Working Together To Find Solutions To The Water Scarcity Issues

tailored Water Conservation 0 Comment

“We never know the worth of water, until it runs out,” Thomas Fuller.

Water is everyone’s business and demand for water is outstripping supply. Urbanisation is resulting in increased pressure on ageing municipal infrastructure. Industrial development requires access to reliable water supply. Pollution of valuable drinking water sources is resulting in deteriorating raw water quality and compromising life sustaining ecosystems.

Bringing resources and key players together to network, share and work together to find solutions to the water scarcity issues South Africa is facing, WISA2020 from 7 – 11 December, will be a completely virtual event. Click here to register and visit the SBS® Virtual Exhibition booth and let’s partner to find solutions to your agricultural, mining, fire safety water storage and water reservoir requirements.

Climate change is also impacting water supply and dam levels, increasing the risk of fires, droughts, and even floods. Droughts are negatively impacting the agricultural sector, resulting in increased need for water storage reservoirs and water storage dams to supply water for crop and herd survival and prevent food scarcity. Floods will result in loss of life and damage to crops, water storage dams and sanitation infrastructure.

In South Africa, our Constitution states that everyone has a right to access to sufficient water. And while access to water and sanitation during democracy has improved dramatically, the remote rural areas and rapidly growing informal settlements remain under-serviced. According to the WWF Water Facts and Futures Report², South Africa has ground-breaking legislation that recognises the importance of the whole water cycle and grants the environment and people a basic right to water. The report asserts that we need to think about water provision differently in remote rural locations, using decentralised systems and point-of-use household treatment technologies to make sure the water is safe to drink.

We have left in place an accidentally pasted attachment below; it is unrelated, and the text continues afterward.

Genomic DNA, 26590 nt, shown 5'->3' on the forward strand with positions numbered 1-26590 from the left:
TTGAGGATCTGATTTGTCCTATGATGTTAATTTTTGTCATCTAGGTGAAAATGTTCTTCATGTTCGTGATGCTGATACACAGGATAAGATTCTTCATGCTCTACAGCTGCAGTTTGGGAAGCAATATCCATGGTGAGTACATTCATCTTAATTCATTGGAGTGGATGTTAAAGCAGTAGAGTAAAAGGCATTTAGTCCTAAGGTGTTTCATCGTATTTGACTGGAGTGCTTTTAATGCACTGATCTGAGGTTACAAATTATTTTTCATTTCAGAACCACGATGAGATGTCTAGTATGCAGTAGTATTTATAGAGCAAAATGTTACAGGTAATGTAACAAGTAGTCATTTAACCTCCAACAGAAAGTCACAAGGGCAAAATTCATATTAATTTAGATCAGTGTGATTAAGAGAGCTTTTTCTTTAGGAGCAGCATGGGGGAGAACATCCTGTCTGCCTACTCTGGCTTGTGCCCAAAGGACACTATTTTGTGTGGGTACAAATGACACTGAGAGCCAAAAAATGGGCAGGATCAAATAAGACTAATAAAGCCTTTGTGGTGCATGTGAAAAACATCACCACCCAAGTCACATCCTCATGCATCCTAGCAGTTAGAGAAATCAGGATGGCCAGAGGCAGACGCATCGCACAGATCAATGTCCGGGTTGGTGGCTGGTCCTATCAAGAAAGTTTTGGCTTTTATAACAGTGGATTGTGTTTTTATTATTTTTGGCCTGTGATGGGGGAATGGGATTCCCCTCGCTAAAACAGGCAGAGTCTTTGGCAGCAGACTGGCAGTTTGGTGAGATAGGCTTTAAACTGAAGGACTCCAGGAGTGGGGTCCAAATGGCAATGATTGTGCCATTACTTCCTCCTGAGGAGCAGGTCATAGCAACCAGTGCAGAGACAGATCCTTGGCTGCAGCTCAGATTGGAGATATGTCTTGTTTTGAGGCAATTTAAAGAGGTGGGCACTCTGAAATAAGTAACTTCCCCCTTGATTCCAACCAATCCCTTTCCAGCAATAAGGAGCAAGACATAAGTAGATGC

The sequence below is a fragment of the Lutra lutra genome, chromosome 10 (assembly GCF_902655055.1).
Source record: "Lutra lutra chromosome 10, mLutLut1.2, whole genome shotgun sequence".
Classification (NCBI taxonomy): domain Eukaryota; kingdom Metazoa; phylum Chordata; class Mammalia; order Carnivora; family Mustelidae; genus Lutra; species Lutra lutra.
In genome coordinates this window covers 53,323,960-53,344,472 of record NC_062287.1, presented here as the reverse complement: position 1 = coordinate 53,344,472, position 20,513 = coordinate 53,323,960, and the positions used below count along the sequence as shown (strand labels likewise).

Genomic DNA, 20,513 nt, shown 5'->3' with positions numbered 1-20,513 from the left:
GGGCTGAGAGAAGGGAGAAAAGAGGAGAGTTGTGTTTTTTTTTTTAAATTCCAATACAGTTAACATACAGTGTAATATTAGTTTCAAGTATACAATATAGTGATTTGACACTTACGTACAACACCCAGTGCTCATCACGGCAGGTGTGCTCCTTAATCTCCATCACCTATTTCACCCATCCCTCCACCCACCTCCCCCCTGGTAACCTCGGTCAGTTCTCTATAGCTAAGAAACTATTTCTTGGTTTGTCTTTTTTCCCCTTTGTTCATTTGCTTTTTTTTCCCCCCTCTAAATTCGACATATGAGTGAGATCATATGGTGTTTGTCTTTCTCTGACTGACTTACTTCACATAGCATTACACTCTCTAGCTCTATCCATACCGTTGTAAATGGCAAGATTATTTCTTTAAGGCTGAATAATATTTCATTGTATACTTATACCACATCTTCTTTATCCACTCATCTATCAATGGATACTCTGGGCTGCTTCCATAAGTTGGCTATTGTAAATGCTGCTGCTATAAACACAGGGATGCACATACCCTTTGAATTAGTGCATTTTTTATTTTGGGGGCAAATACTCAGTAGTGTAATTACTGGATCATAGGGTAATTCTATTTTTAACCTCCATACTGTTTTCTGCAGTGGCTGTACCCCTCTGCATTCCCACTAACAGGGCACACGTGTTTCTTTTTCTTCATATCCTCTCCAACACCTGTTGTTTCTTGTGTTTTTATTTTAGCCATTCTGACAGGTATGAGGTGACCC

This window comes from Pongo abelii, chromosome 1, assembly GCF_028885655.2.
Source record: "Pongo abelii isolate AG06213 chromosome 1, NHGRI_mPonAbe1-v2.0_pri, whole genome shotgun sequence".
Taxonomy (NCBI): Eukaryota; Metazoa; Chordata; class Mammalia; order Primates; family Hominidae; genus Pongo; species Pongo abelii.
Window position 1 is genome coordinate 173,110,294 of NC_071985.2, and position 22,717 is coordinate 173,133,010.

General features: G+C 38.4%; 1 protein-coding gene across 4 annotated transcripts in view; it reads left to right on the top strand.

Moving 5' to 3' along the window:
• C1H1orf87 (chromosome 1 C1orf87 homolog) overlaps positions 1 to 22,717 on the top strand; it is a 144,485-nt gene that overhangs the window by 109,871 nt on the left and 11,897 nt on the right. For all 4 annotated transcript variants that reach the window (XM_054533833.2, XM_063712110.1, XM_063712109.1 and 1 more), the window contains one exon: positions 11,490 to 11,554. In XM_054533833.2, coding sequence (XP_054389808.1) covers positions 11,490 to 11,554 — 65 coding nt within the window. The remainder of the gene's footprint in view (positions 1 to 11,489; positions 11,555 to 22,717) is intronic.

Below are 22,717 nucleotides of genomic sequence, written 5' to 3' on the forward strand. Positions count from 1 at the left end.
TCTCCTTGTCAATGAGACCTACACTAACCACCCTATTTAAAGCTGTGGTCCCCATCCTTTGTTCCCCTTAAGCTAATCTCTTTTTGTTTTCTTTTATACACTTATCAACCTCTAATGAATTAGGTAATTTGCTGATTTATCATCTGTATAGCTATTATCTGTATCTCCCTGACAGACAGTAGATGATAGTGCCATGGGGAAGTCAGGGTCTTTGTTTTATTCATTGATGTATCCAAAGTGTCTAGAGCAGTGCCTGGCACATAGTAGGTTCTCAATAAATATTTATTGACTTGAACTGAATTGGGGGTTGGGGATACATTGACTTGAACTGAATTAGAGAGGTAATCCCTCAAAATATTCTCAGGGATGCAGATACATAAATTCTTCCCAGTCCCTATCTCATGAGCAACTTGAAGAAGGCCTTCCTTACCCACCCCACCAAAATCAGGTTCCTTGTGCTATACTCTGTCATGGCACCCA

Modular water storage reservoirs and water storage tanks provide a viable solution to the needs in these communities, as well as to the industrial, mining, agricultural and domestic developmental sectors beset with the challenges of failing or non-existent water infrastructure and unpredictable climate change. Utilising technologically advanced systems that can maximise site usage, building up instead of outwards, harvesting rainwater, reducing or eliminating the dumping of water that can be recycled and safe for reuse and providing back-up water storage facilities will enhance water-use efficiencies, help to address water scarcity, improving access to reliable, safe potable water and ensuring operational continuity in times of supply disruption.

With a proven track record of over 20-years in the water storage tank industry, SBS® seeks to improve the equitable access for all to safe, clean drinking water and provide solutions for the rural, domestic housing, agricultural, mining and urban industrial sectors. Providing safe, cost-effective, modular water tank storage systems, with a 65-year lifespan and working to install rainwater harvesting, potable or waste-water reservoirs no matter how remote the location, how small or large the project, SBS offers a premium water storage solution, partnering with clients to find solutions to their specific project requirements.

WISA2020 provides a platform to look for ways to reduce water demand and increase supply, manage the resource for a capable ecology, manage and monitor effective water and sanitation services and infrastructure, govern and regulate the sector while improving raw water quality and management and develop skills and technology innovations and disruptors. We need #AllHandsOnDeck.

Register to visit the virtual SBS® stand at WISA2020 and chat to us to find a solution to your water storage requirements or visit www.sbstanks.com

Sources:

²//awsassets.wwf.org.za/downloads/wwf009_waterfactsandfutures_report_web__lowres_.pdf